The room housing the library at Salisbury Cathedral was built in 1445 specifically for storing and making available for consultation the Cathedral’s growing collection of manuscript (hand written) books. However, the origins of the library stretch back much further to the former cathedral at Old Sarum. In the late 11th century Bishop Osmund (1078-1099) was determined that his cathedral should be a centre of learning and gathered together a group of scribes to create the new library. Today the Library still has about 60 books created by the scribes at Old Sarum which constitute the largest collection of manuscripts of the Norman period still with its original owner. They are predominately written on vellum (calf skin), are biblical texts and commentaries and, were created as everyday texts for the Cathedral’s own use and study.
Today the Library holds approximately 8,000 volumes dating from the ninth century to the present day. The collection has developed organically over the course of the Cathedral’s history, growing primarily through donations and bequests. While the majority of books are theological and literary texts there are examples of a wide range of other subjects including science, mathematics and medicine. The collection forms three main groups.
These include the manuscript books created by the Old Sarum scribes as well as approximately 140 other volumes. One particularly precious volume is a 10th century Gallican psalter commonly known as the Salisbury Psalter. The Psalter contains both the Latin text with an interlinear Anglo Saxon ‘gloss’ or translation, many of the initial letters are decorated with birds, dragons and signs of the zodiac.
Printed Books pre 1900
The present collection of printed books dates from the bequest of Bishop Edmund Gueste in 1577. Bishop Edmund Gueste’s bequest consists of around 1200 books of Biblical, patristic, scholastic a well as a large number of works on contemporary Protestant reformation literature. This collection also includes 16 of the Library’s collection of 40 incunabula (ie books from the earliest history of printed dated pre 1500). Another valuable bequest was that of Bishop Seth Ward who died on 6th January 1689. Bishop Seth Ward was Savilian professor of astronomy at Oxford and a founder member of the Royal Society and thus his library reflects his interests, containing many works on medical, scientific and mathematical subjects as well as some 65 works on astronomy. The Library also has 34 books from the library of Izaak Walton (1593-1683), author of the Compleat Angler, which were donated to the Library together with 122 volumes of seventeenth century political and religious pamphlets belonging to his son, Isaac Walton, Canon of Salisbury (1678-1719).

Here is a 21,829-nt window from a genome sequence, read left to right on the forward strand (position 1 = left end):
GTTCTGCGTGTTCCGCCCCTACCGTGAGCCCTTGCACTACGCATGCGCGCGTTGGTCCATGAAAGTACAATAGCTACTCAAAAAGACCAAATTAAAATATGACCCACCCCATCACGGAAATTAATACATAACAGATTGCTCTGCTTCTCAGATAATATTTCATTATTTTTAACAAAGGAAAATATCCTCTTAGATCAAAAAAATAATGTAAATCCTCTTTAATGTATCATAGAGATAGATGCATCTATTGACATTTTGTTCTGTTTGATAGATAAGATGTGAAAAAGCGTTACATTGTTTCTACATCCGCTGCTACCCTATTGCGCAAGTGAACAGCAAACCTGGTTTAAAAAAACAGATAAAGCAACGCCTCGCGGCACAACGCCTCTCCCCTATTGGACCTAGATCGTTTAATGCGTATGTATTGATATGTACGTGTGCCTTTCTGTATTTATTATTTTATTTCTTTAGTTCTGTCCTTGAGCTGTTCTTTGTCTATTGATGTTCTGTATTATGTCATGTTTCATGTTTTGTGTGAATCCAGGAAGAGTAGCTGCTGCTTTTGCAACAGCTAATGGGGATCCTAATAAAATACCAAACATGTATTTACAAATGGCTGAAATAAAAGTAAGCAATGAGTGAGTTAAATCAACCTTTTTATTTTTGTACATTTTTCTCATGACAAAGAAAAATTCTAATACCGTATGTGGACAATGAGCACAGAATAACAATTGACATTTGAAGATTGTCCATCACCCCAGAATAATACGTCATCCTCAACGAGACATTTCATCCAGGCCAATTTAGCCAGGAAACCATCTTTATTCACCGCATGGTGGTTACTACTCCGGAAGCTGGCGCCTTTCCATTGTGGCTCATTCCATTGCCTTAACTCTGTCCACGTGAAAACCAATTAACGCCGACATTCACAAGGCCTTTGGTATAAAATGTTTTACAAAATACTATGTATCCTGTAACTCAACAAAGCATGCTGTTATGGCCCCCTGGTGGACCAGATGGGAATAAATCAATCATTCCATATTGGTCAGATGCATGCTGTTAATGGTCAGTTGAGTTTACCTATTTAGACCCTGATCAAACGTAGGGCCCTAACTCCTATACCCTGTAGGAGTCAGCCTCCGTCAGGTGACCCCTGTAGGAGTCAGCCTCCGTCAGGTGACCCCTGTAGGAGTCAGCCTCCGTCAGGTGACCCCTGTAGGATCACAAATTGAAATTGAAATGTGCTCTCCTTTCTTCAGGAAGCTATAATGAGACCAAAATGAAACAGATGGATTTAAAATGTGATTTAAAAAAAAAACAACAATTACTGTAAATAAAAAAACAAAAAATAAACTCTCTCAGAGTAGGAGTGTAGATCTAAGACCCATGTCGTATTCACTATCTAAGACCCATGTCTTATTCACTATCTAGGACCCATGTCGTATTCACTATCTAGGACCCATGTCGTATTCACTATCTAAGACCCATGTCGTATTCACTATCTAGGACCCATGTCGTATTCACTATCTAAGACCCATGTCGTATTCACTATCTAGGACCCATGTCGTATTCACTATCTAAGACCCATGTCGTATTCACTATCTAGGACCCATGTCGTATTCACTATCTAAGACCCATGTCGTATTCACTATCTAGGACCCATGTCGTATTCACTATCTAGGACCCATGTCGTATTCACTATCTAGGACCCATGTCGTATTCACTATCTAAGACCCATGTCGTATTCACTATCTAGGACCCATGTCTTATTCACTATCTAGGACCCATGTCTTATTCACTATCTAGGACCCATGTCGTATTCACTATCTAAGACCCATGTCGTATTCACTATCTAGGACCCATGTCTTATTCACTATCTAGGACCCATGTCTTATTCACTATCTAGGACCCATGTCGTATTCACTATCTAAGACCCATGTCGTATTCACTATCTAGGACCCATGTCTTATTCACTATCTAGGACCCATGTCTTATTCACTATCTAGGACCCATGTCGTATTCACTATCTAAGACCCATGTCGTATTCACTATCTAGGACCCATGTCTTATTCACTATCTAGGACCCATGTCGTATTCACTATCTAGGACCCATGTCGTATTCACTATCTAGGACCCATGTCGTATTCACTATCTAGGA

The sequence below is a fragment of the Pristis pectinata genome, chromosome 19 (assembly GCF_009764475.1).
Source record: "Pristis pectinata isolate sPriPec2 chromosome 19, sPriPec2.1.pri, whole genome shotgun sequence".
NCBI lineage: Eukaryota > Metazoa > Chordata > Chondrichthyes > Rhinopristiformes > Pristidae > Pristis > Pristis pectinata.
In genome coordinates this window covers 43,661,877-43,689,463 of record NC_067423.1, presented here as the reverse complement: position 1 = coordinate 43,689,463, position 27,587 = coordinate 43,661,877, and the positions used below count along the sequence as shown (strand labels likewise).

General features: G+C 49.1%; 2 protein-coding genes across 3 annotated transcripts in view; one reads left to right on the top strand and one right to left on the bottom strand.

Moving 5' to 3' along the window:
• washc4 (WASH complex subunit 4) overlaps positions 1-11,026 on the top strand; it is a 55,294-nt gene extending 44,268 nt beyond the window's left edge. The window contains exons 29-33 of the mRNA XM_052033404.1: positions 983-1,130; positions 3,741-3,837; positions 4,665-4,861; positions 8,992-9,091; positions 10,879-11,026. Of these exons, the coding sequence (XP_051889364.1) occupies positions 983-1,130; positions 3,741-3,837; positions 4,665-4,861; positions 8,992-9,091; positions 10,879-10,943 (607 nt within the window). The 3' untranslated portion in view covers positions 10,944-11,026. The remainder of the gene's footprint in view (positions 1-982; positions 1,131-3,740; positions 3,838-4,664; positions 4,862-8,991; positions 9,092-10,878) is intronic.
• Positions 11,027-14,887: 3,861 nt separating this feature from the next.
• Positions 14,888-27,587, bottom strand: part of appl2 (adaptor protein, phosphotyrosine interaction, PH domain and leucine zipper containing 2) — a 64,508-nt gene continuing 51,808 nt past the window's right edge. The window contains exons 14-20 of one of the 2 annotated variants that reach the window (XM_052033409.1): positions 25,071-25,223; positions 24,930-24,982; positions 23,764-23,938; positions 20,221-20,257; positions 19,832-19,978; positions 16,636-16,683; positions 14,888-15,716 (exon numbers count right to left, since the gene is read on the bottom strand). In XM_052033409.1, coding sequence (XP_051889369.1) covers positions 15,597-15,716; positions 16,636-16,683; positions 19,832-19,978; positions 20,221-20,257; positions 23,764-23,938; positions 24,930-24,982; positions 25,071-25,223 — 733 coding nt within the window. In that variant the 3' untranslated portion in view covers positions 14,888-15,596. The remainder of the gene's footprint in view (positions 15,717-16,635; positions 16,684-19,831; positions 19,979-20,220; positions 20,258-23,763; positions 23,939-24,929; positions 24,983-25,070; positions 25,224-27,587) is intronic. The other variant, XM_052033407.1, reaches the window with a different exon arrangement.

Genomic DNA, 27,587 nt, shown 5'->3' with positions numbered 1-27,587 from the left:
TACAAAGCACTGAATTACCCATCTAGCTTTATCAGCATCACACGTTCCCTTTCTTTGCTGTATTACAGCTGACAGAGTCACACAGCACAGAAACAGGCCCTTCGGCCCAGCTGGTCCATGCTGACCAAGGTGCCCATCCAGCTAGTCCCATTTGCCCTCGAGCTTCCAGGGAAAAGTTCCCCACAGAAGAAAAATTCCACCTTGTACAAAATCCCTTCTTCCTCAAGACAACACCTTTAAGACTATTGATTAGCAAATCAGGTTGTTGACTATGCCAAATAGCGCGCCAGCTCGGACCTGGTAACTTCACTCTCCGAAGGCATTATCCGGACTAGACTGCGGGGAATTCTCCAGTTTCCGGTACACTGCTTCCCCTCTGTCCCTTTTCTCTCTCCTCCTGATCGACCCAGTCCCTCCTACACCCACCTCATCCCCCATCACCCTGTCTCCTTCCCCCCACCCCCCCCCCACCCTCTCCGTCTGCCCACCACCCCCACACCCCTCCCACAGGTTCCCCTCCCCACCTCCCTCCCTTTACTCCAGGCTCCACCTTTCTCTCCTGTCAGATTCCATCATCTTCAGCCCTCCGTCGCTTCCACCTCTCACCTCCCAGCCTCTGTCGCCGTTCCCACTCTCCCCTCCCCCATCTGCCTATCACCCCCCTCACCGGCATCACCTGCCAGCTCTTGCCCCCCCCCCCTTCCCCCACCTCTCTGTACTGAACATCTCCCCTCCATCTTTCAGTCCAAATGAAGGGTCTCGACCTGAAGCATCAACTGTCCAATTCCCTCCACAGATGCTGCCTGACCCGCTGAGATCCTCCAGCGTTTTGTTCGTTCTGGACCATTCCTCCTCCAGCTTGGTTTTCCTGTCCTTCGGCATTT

Modern Books post 1900
The Library also contains a large number of modern books relating to the history of the Cathedral and related subjects including a number of volumes relating to the local history of Salisbury and Wiltshire.
We welcome all enquiries regarding the Library's collections - the archivist is able to answer general questions regarding the scope and nature of the collections and individuals are welcome to visit in person to conduct their own research on specific books. Currently it is necessary to make an appointment with the Archivist and, depending on the nature of your enquiry to have a letter of introduction from a sponsoring academic body or other means of identification. There is a printed catalogue available: 'A Catalogue of the Library of the Cathedral Church of Salisbury' S M Lakin & E M Thompson, 1880.
Cathedral Archivist: Emily Naish, telephone: 01722 555107, email: email@example.com
Address: The Chapter Office, Number 6 The Close, Salisbury SP1 2EF